Food for thought – Hong Kong’s globalised ecological footprint

07 July, 2014


By Feini Tuang

Hong Kong has long branded itself Asia’s world city, with some justification. It was ranked first in Ernst and Young’s 2012 Globalization Index and is leading the world in the trend towards globalization.[1] Hong Kong’s resource consumption is equally globalized. With an ecological footprint 150 times greater than its carrying capacity, it is essentially living off the natural resources of other countries.[2] But if everyone in the world was to lead the same lifestyle as Hong Kongers, we would need the equivalent of 2.6 Earths to meet our needs. This ecological overshoot is a result of the belief in that in a globalized world, we can always source our resources including food, energy and materials from somewhere else with low costs. But in our reality of a resource constrained world cities such as Hong Kong must start looking inwards and asking what it means to be a sustainable city.

The single largest factor in Hong Kong’s consumption footprint is the household consumption of its 7.2 million residents, which accounts for 78 percent of the total. Within household consumption, food is the largest factor, accounting for 23 percent. With the decline of local agriculture, Hong Kong now relies heavily on imported food, especially from China. But as recently as the 1970s, Hong Kong, with a population 4 million people, was still able to meet 82 percent of its vegetable demand through local sources. In 2011 that figure was 2.3 percent.

Hong Kong’s departure from its agriculture roots has been startling. Agriculture land has gone from 13,000 hectares in 1961 to 5,100 hectares in 2011, or 5 percent of total land area. Unusually for a Chinese city, Hong Kong has had no policy to promote the local production of food since the handover. Instead it relies heavily on production bases in China that supply fresh produce exclusively to it. In Hong Kong on the other hand, agricultural land is often seen as a reserve to be developed by private developers, who have been consolidating their holdings since the 1990s. Over 4000 hectares of agricultural land are now in the hand of developers and are therefore left barren, leaving less than 800 hectares actually in use for cultivation.

The question that must be answered is whether Hong Kong is moving in the right direction. At a time when sustainability and food security have becoming pressing issues, the controversial North East New Territories New Development Areas will result in the closure of 10 percent of the remaining vegetable farms in Hong Kong, most of which have been in cultivation for over a century. Should agriculture continue to give way to property development?

Noted environmentalist Vandana Shiva has said that “land is not a commodity. Creating, conserving, rejuvenating, fertile and living soil is the most important objective of civilisation. Living seeds and living soils are the foundation of living and lasting societies.”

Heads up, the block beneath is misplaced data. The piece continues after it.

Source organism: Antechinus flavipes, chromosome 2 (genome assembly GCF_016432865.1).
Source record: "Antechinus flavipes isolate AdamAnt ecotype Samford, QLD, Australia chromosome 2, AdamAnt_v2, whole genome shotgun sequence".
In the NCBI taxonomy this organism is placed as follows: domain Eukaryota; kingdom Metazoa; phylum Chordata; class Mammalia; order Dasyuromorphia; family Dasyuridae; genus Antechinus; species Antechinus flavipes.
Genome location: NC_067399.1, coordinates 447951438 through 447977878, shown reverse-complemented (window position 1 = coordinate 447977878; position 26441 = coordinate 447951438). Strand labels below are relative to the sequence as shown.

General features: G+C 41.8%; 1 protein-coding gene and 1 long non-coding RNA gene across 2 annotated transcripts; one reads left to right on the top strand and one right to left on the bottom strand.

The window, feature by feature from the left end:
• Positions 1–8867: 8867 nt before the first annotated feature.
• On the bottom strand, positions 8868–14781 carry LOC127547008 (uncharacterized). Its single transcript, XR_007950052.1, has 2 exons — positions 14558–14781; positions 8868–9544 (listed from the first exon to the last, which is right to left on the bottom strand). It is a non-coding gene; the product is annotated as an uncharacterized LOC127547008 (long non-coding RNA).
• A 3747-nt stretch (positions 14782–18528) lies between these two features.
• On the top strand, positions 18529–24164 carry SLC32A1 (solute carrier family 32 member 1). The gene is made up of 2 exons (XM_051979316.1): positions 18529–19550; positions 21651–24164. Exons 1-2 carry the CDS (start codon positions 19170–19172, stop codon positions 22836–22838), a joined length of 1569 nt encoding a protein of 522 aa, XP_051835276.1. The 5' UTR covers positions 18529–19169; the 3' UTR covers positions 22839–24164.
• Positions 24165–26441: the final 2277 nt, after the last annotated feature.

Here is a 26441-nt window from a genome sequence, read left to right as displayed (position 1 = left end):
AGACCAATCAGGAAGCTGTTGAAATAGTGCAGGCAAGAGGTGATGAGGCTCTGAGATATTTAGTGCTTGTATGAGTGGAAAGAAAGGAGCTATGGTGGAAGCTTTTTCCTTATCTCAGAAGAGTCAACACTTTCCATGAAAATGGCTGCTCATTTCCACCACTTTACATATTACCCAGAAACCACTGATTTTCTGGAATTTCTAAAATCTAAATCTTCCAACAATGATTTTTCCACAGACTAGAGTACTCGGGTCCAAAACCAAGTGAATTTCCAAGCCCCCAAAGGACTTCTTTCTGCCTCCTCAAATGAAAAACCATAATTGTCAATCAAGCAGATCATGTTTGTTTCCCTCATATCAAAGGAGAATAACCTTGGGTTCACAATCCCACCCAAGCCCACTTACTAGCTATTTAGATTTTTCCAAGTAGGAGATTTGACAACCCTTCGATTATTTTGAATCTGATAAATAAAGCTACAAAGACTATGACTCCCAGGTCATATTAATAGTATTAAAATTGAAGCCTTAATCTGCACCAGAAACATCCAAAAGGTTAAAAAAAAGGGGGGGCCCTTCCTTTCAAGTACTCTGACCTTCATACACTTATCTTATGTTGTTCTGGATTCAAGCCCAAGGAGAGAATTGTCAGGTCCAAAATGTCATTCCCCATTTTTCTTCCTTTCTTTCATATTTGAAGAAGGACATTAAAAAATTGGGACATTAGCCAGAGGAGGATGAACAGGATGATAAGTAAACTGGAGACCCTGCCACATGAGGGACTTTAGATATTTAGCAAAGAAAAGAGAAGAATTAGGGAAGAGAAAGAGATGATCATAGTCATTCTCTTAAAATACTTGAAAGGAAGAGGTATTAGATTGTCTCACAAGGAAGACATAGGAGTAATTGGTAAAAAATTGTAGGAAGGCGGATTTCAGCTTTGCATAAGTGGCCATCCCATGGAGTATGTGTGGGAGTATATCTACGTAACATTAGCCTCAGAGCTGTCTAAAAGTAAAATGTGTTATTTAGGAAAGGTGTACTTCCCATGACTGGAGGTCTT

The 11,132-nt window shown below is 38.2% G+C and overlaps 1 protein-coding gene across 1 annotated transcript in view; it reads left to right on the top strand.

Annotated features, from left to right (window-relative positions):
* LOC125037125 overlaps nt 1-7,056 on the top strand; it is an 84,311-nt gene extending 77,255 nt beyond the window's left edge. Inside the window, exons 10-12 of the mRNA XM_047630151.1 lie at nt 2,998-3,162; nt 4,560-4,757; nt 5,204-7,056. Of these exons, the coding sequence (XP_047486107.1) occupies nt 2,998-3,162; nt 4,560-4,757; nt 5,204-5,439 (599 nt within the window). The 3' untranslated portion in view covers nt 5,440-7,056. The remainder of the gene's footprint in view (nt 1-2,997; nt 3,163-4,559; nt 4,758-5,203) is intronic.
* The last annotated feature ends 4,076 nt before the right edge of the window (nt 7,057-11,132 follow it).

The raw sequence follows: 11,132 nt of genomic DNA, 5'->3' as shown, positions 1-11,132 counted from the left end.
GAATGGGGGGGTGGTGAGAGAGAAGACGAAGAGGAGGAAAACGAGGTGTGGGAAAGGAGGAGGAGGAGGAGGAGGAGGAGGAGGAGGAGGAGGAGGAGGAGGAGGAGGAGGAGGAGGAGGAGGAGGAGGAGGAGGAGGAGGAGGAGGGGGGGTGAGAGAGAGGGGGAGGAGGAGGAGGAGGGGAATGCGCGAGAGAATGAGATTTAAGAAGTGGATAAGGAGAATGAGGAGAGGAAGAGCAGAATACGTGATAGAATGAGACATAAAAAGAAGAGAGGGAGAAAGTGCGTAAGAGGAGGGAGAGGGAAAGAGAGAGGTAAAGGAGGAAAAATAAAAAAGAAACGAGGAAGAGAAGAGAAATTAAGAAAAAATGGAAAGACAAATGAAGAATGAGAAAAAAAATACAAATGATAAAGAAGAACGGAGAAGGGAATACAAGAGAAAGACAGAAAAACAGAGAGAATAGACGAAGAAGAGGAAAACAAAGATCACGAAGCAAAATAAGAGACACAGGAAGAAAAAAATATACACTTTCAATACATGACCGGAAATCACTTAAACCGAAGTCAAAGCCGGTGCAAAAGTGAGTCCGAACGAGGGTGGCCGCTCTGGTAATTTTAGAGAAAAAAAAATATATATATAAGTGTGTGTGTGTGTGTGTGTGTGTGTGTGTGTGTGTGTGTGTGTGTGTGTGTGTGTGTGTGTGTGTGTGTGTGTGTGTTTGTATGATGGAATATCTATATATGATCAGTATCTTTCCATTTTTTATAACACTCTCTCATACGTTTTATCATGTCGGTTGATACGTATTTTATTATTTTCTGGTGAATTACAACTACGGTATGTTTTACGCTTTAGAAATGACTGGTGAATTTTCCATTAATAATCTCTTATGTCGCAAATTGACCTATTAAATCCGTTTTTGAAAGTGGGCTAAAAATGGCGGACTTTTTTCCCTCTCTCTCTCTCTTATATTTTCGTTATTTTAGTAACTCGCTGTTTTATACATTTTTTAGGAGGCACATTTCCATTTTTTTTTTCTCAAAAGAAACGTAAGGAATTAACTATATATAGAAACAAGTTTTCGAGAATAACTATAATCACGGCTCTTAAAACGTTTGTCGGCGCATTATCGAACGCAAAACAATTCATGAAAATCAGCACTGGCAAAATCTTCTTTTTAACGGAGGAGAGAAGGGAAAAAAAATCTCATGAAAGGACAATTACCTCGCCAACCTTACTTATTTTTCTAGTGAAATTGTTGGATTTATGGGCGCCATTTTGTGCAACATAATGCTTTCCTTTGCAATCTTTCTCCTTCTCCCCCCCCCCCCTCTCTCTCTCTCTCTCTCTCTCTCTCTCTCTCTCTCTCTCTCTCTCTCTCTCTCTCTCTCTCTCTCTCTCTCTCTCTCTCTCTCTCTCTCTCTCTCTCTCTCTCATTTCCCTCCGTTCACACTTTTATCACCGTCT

So perhaps instead of commoditising land and leaving the fate of Hong Kong agriculture in the hands of property developers, it would be more farsighted for the government to repurchase the over 4000 hectares of agriculture land owned by developers and promote community based agriculture by putting them in the hands of farmers. This alone could meet well over a quarter of Hong Kong’s vegetable demand, reducing its ecological footprint resulted from food import. Done well at scale, it would also create considerable employment locally.

Reintegrating agriculture into Hong Kong society is more than a pipe dream. It has already been done on a piecemeal basis. The MaPoPo community farm in Masipo as well as many other farms scattered around New Territories are already practicing sustainable farming at the fringes of Hong Kong’s urban sprawl. They produce organic vegetables, recycle food waste from surrounding communities, train aspiring farmers and organise farmers markets, guided tours and various other activities to bring the urban community closer to the land, an opportunity sorely lacking in Hong Kong. This last point in particular should not be underestimated if Hong Kong seeks to create a world-class city that people want to live in and emigrate to.

Hong Kong needs a policy to support the farmers and further develop its agricultural industry. This will help reduces its ecological footprint and contributing to the well-being of its citizens, making Hong Kong a truly sustainable world city. If Hong Kong wishes to continue to deserve its moniker of Asia’s world city, it should start by setting an example of urban-rural integration for cities both in China and the world.